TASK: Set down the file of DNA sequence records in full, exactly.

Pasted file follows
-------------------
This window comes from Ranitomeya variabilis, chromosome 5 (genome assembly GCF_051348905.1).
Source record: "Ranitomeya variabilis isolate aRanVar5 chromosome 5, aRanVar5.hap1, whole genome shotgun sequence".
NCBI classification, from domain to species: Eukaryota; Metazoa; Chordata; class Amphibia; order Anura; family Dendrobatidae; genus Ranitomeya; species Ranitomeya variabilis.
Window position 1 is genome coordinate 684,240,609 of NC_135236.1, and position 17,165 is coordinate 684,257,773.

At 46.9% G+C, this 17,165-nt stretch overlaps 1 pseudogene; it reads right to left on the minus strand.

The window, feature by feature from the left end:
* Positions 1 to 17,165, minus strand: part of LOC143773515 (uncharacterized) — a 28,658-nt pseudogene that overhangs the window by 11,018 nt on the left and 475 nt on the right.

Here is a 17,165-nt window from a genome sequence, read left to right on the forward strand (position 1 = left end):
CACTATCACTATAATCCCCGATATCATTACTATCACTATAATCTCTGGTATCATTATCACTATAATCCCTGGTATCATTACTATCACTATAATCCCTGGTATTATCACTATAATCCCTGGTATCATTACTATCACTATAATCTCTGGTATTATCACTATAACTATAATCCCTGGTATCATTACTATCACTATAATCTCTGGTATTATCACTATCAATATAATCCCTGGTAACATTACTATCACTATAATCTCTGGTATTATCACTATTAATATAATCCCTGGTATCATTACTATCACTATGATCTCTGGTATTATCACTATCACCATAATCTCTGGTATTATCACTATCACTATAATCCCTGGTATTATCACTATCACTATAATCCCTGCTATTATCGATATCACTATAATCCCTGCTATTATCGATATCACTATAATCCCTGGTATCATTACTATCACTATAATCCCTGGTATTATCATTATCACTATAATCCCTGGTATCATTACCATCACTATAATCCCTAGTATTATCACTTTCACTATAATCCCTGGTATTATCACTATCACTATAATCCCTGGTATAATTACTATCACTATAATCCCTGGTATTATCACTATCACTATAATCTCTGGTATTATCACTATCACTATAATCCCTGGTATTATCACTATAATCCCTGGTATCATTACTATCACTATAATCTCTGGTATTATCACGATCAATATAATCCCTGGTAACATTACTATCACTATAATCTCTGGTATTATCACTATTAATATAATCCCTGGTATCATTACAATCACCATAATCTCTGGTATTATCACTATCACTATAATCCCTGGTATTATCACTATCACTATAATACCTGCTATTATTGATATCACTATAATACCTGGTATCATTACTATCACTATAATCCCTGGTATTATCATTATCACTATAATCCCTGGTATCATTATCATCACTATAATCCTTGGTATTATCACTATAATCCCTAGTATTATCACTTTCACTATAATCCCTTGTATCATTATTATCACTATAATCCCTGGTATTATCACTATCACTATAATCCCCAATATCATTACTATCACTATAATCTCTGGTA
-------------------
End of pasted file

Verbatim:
This window comes from Ranitomeya variabilis, chromosome 5 (genome assembly GCF_051348905.1).
Source record: "Ranitomeya variabilis isolate aRanVar5 chromosome 5, aRanVar5.hap1, whole genome shotgun sequence".
NCBI classification, from domain to species: Eukaryota; Metazoa; Chordata; class Amphibia; order Anura; family Dendrobatidae; genus Ranitomeya; species Ranitomeya variabilis.
Window position 1 is genome coordinate 684,240,609 of NC_135236.1, and position 17,165 is coordinate 684,257,773.

At 46.9% G+C, this 17,165-nt stretch overlaps 1 pseudogene; it reads right to left on the minus strand.

The window, feature by feature from the left end:
* Positions 1 to 17,165, minus strand: part of LOC143773515 (uncharacterized) — a 28,658-nt pseudogene that overhangs the window by 11,018 nt on the left and 475 nt on the right.

Here is a 17,165-nt window from a genome sequence, read left to right on the forward strand (position 1 = left end):
CACTATCACTATAATCCCCGATATCATTACTATCACTATAATCTCTGGTATCATTATCACTATAATCCCTGGTATCATTACTATCACTATAATCCCTGGTATTATCACTATAATCCCTGGTATCATTACTATCACTATAATCTCTGGTATTATCACTATAACTATAATCCCTGGTATCATTACTATCACTATAATCTCTGGTATTATCACTATCAATATAATCCCTGGTAACATTACTATCACTATAATCTCTGGTATTATCACTATTAATATAATCCCTGGTATCATTACTATCACTATGATCTCTGGTATTATCACTATCACCATAATCTCTGGTATTATCACTATCACTATAATCCCTGGTATTATCACTATCACTATAATCCCTGCTATTATCGATATCACTATAATCCCTGCTATTATCGATATCACTATAATCCCTGGTATCATTACTATCACTATAATCCCTGGTATTATCATTATCACTATAATCCCTGGTATCATTACCATCACTATAATCCCTAGTATTATCACTTTCACTATAATCCCTGGTATTATCACTATCACTATAATCCCTGGTATAATTACTATCACTATAATCCCTGGTATTATCACTATCACTATAATCTCTGGTATTATCACTATCACTATAATCCCTGGTATTATCACTATAATCCCTGGTATCATTACTATCACTATAATCTCTGGTATTATCACGATCAATATAATCCCTGGTAACATTACTATCACTATAATCTCTGGTATTATCACTATTAATATAATCCCTGGTATCATTACAATCACCATAATCTCTGGTATTATCACTATCACTATAATCCCTGGTATTATCACTATCACTATAATACCTGCTATTATTGATATCACTATAATACCTGGTATCATTACTATCACTATAATCCCTGGTATTATCATTATCACTATAATCCCTGGTATCATTATCATCACTATAATCCTTGGTATTATCACTATAATCCCTAGTATTATCACTTTCACTATAATCCCTTGTATCATTATTATCACTATAATCCCTGGTATTATCACTATCACTATAATCCCCAATATCATTACTATCACTATAATCTCTGGTA